This tip concerns the amazing Wat Phou (also rendered Wat Phu / Pou) and it would be easy to run out of superlatives very quickly when trying to describe it. In my life I have been priveleged enough to have visited both Angkor in Cambodia and Bagan in Burma and, whilst not on the same scale, this place certainnly merits comparison with both. For...more
Well, this is a VT first for me. I have written so much in the main text box, I have exceeded the 10,000 character limit, so I will need to spread this over two tips. I make no apologies, the place really merits the coverage.If this tip is becoming boring and somewhat akin to an ancient history lesson, please feel free to leave now, but I would...more
The Angkor-period ruins. One of world heritage site by UNESCO.I went to the historical site "Wat Phu" by mortorbike and take a boat cross the river, starting from Pakse to KM 30 and then follow the sign to right hand site around 7 kms to the pier , take boat around 10 minutes and then riding about 10 kms to the place.The entrance fee is 30,000 kip...more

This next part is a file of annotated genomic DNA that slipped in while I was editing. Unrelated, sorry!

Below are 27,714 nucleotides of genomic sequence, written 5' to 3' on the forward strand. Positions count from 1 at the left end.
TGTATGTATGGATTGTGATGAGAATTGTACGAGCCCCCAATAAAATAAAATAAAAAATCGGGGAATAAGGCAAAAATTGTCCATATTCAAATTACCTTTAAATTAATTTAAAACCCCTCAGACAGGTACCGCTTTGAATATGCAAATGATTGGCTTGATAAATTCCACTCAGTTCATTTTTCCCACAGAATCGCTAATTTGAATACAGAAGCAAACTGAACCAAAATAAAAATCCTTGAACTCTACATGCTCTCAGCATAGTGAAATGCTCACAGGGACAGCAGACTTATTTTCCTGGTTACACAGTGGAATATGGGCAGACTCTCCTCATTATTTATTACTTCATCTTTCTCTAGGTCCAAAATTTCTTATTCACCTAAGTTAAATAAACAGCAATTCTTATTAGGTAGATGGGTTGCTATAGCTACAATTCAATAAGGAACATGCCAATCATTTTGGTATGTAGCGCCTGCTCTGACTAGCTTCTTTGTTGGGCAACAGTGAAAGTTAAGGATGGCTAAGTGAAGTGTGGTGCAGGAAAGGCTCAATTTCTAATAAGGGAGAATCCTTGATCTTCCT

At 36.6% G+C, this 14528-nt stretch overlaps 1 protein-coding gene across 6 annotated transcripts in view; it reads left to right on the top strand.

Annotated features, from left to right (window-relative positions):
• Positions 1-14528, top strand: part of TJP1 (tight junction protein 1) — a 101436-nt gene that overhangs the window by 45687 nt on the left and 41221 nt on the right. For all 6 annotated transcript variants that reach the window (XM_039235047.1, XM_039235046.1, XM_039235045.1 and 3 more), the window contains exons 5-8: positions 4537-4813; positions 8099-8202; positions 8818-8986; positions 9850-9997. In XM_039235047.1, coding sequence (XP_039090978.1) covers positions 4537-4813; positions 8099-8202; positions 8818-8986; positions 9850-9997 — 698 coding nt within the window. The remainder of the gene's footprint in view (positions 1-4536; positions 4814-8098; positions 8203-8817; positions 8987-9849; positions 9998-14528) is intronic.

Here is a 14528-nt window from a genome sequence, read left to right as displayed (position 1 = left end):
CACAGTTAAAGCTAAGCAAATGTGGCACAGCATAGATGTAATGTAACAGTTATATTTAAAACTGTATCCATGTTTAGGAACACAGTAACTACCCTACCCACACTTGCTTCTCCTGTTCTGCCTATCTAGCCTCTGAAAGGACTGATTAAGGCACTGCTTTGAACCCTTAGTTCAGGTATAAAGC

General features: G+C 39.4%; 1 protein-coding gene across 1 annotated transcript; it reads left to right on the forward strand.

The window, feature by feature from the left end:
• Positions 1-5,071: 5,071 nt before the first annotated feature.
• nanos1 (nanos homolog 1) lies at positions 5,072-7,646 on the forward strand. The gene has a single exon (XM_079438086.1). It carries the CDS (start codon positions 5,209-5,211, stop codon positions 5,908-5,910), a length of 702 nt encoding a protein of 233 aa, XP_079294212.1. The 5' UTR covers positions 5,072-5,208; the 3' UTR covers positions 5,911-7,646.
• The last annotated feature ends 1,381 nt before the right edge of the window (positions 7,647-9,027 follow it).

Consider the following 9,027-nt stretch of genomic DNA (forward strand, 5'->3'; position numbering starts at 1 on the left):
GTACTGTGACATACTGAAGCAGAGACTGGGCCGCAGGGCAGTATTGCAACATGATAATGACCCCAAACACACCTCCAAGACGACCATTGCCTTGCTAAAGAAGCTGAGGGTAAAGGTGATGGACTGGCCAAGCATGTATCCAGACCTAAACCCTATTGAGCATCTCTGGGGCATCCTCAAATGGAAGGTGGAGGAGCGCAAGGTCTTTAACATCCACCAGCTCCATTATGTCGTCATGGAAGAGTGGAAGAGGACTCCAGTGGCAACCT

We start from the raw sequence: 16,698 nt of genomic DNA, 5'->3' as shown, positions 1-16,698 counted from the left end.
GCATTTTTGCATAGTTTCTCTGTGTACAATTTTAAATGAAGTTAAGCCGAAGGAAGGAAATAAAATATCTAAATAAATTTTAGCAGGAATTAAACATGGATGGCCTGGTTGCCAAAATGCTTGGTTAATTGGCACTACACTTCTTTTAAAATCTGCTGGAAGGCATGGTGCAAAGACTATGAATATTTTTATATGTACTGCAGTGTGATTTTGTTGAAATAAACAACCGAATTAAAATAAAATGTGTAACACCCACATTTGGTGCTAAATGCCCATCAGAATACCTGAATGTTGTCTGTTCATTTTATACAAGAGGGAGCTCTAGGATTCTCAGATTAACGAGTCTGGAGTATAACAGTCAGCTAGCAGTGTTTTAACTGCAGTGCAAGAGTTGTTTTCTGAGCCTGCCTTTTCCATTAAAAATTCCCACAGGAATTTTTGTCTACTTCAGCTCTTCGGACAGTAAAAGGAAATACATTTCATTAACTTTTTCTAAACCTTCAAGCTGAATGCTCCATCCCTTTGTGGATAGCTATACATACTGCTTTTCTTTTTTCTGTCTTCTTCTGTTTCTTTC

Champasak used to be an important commercial city in the past. So you can see some shophouses along the main street pararelled with river. Nowaday, the main city have moved to Pakse,so almost shophouses run down. Some changed to be a house and some ruins. When I was there I enjoyed to see all old buildings but felt sad if some 'll destroy.more
As I mentioned in the introduction, Champasak is a fairly sleepy little town and eating options are somewhat limited. I noticed that a lot of the local "noodle soup" type places were shutting up shop by about 1900 and there seemed to be few other options except the guesthouses. On the principle that it would be less far to travel home, I decided to...more
Unless you come by a very circuitous route, getting to and from Champasak will involve a crossing of the Mekong as the town sits on the West bank and the transport options are all centred on the East. I arrived in Champasak on a public jeep bus affair, where I counted 31 other souls, assorted poultry, a boxed TV set and apparently half of the...more
I love to see local crafts but don't enjoy to buy it,cuase I always found them on the way of backpacking. It 's hard to bring them a long my way. The handicrafts of Laos 's one interesting stuffs, you can buy them in old market. In Champasak, I found the small handicarfts shop at the roundabout of town. The stuffs 're ok, delicated and low price,all made by local.
What to buy: Tray,basket,...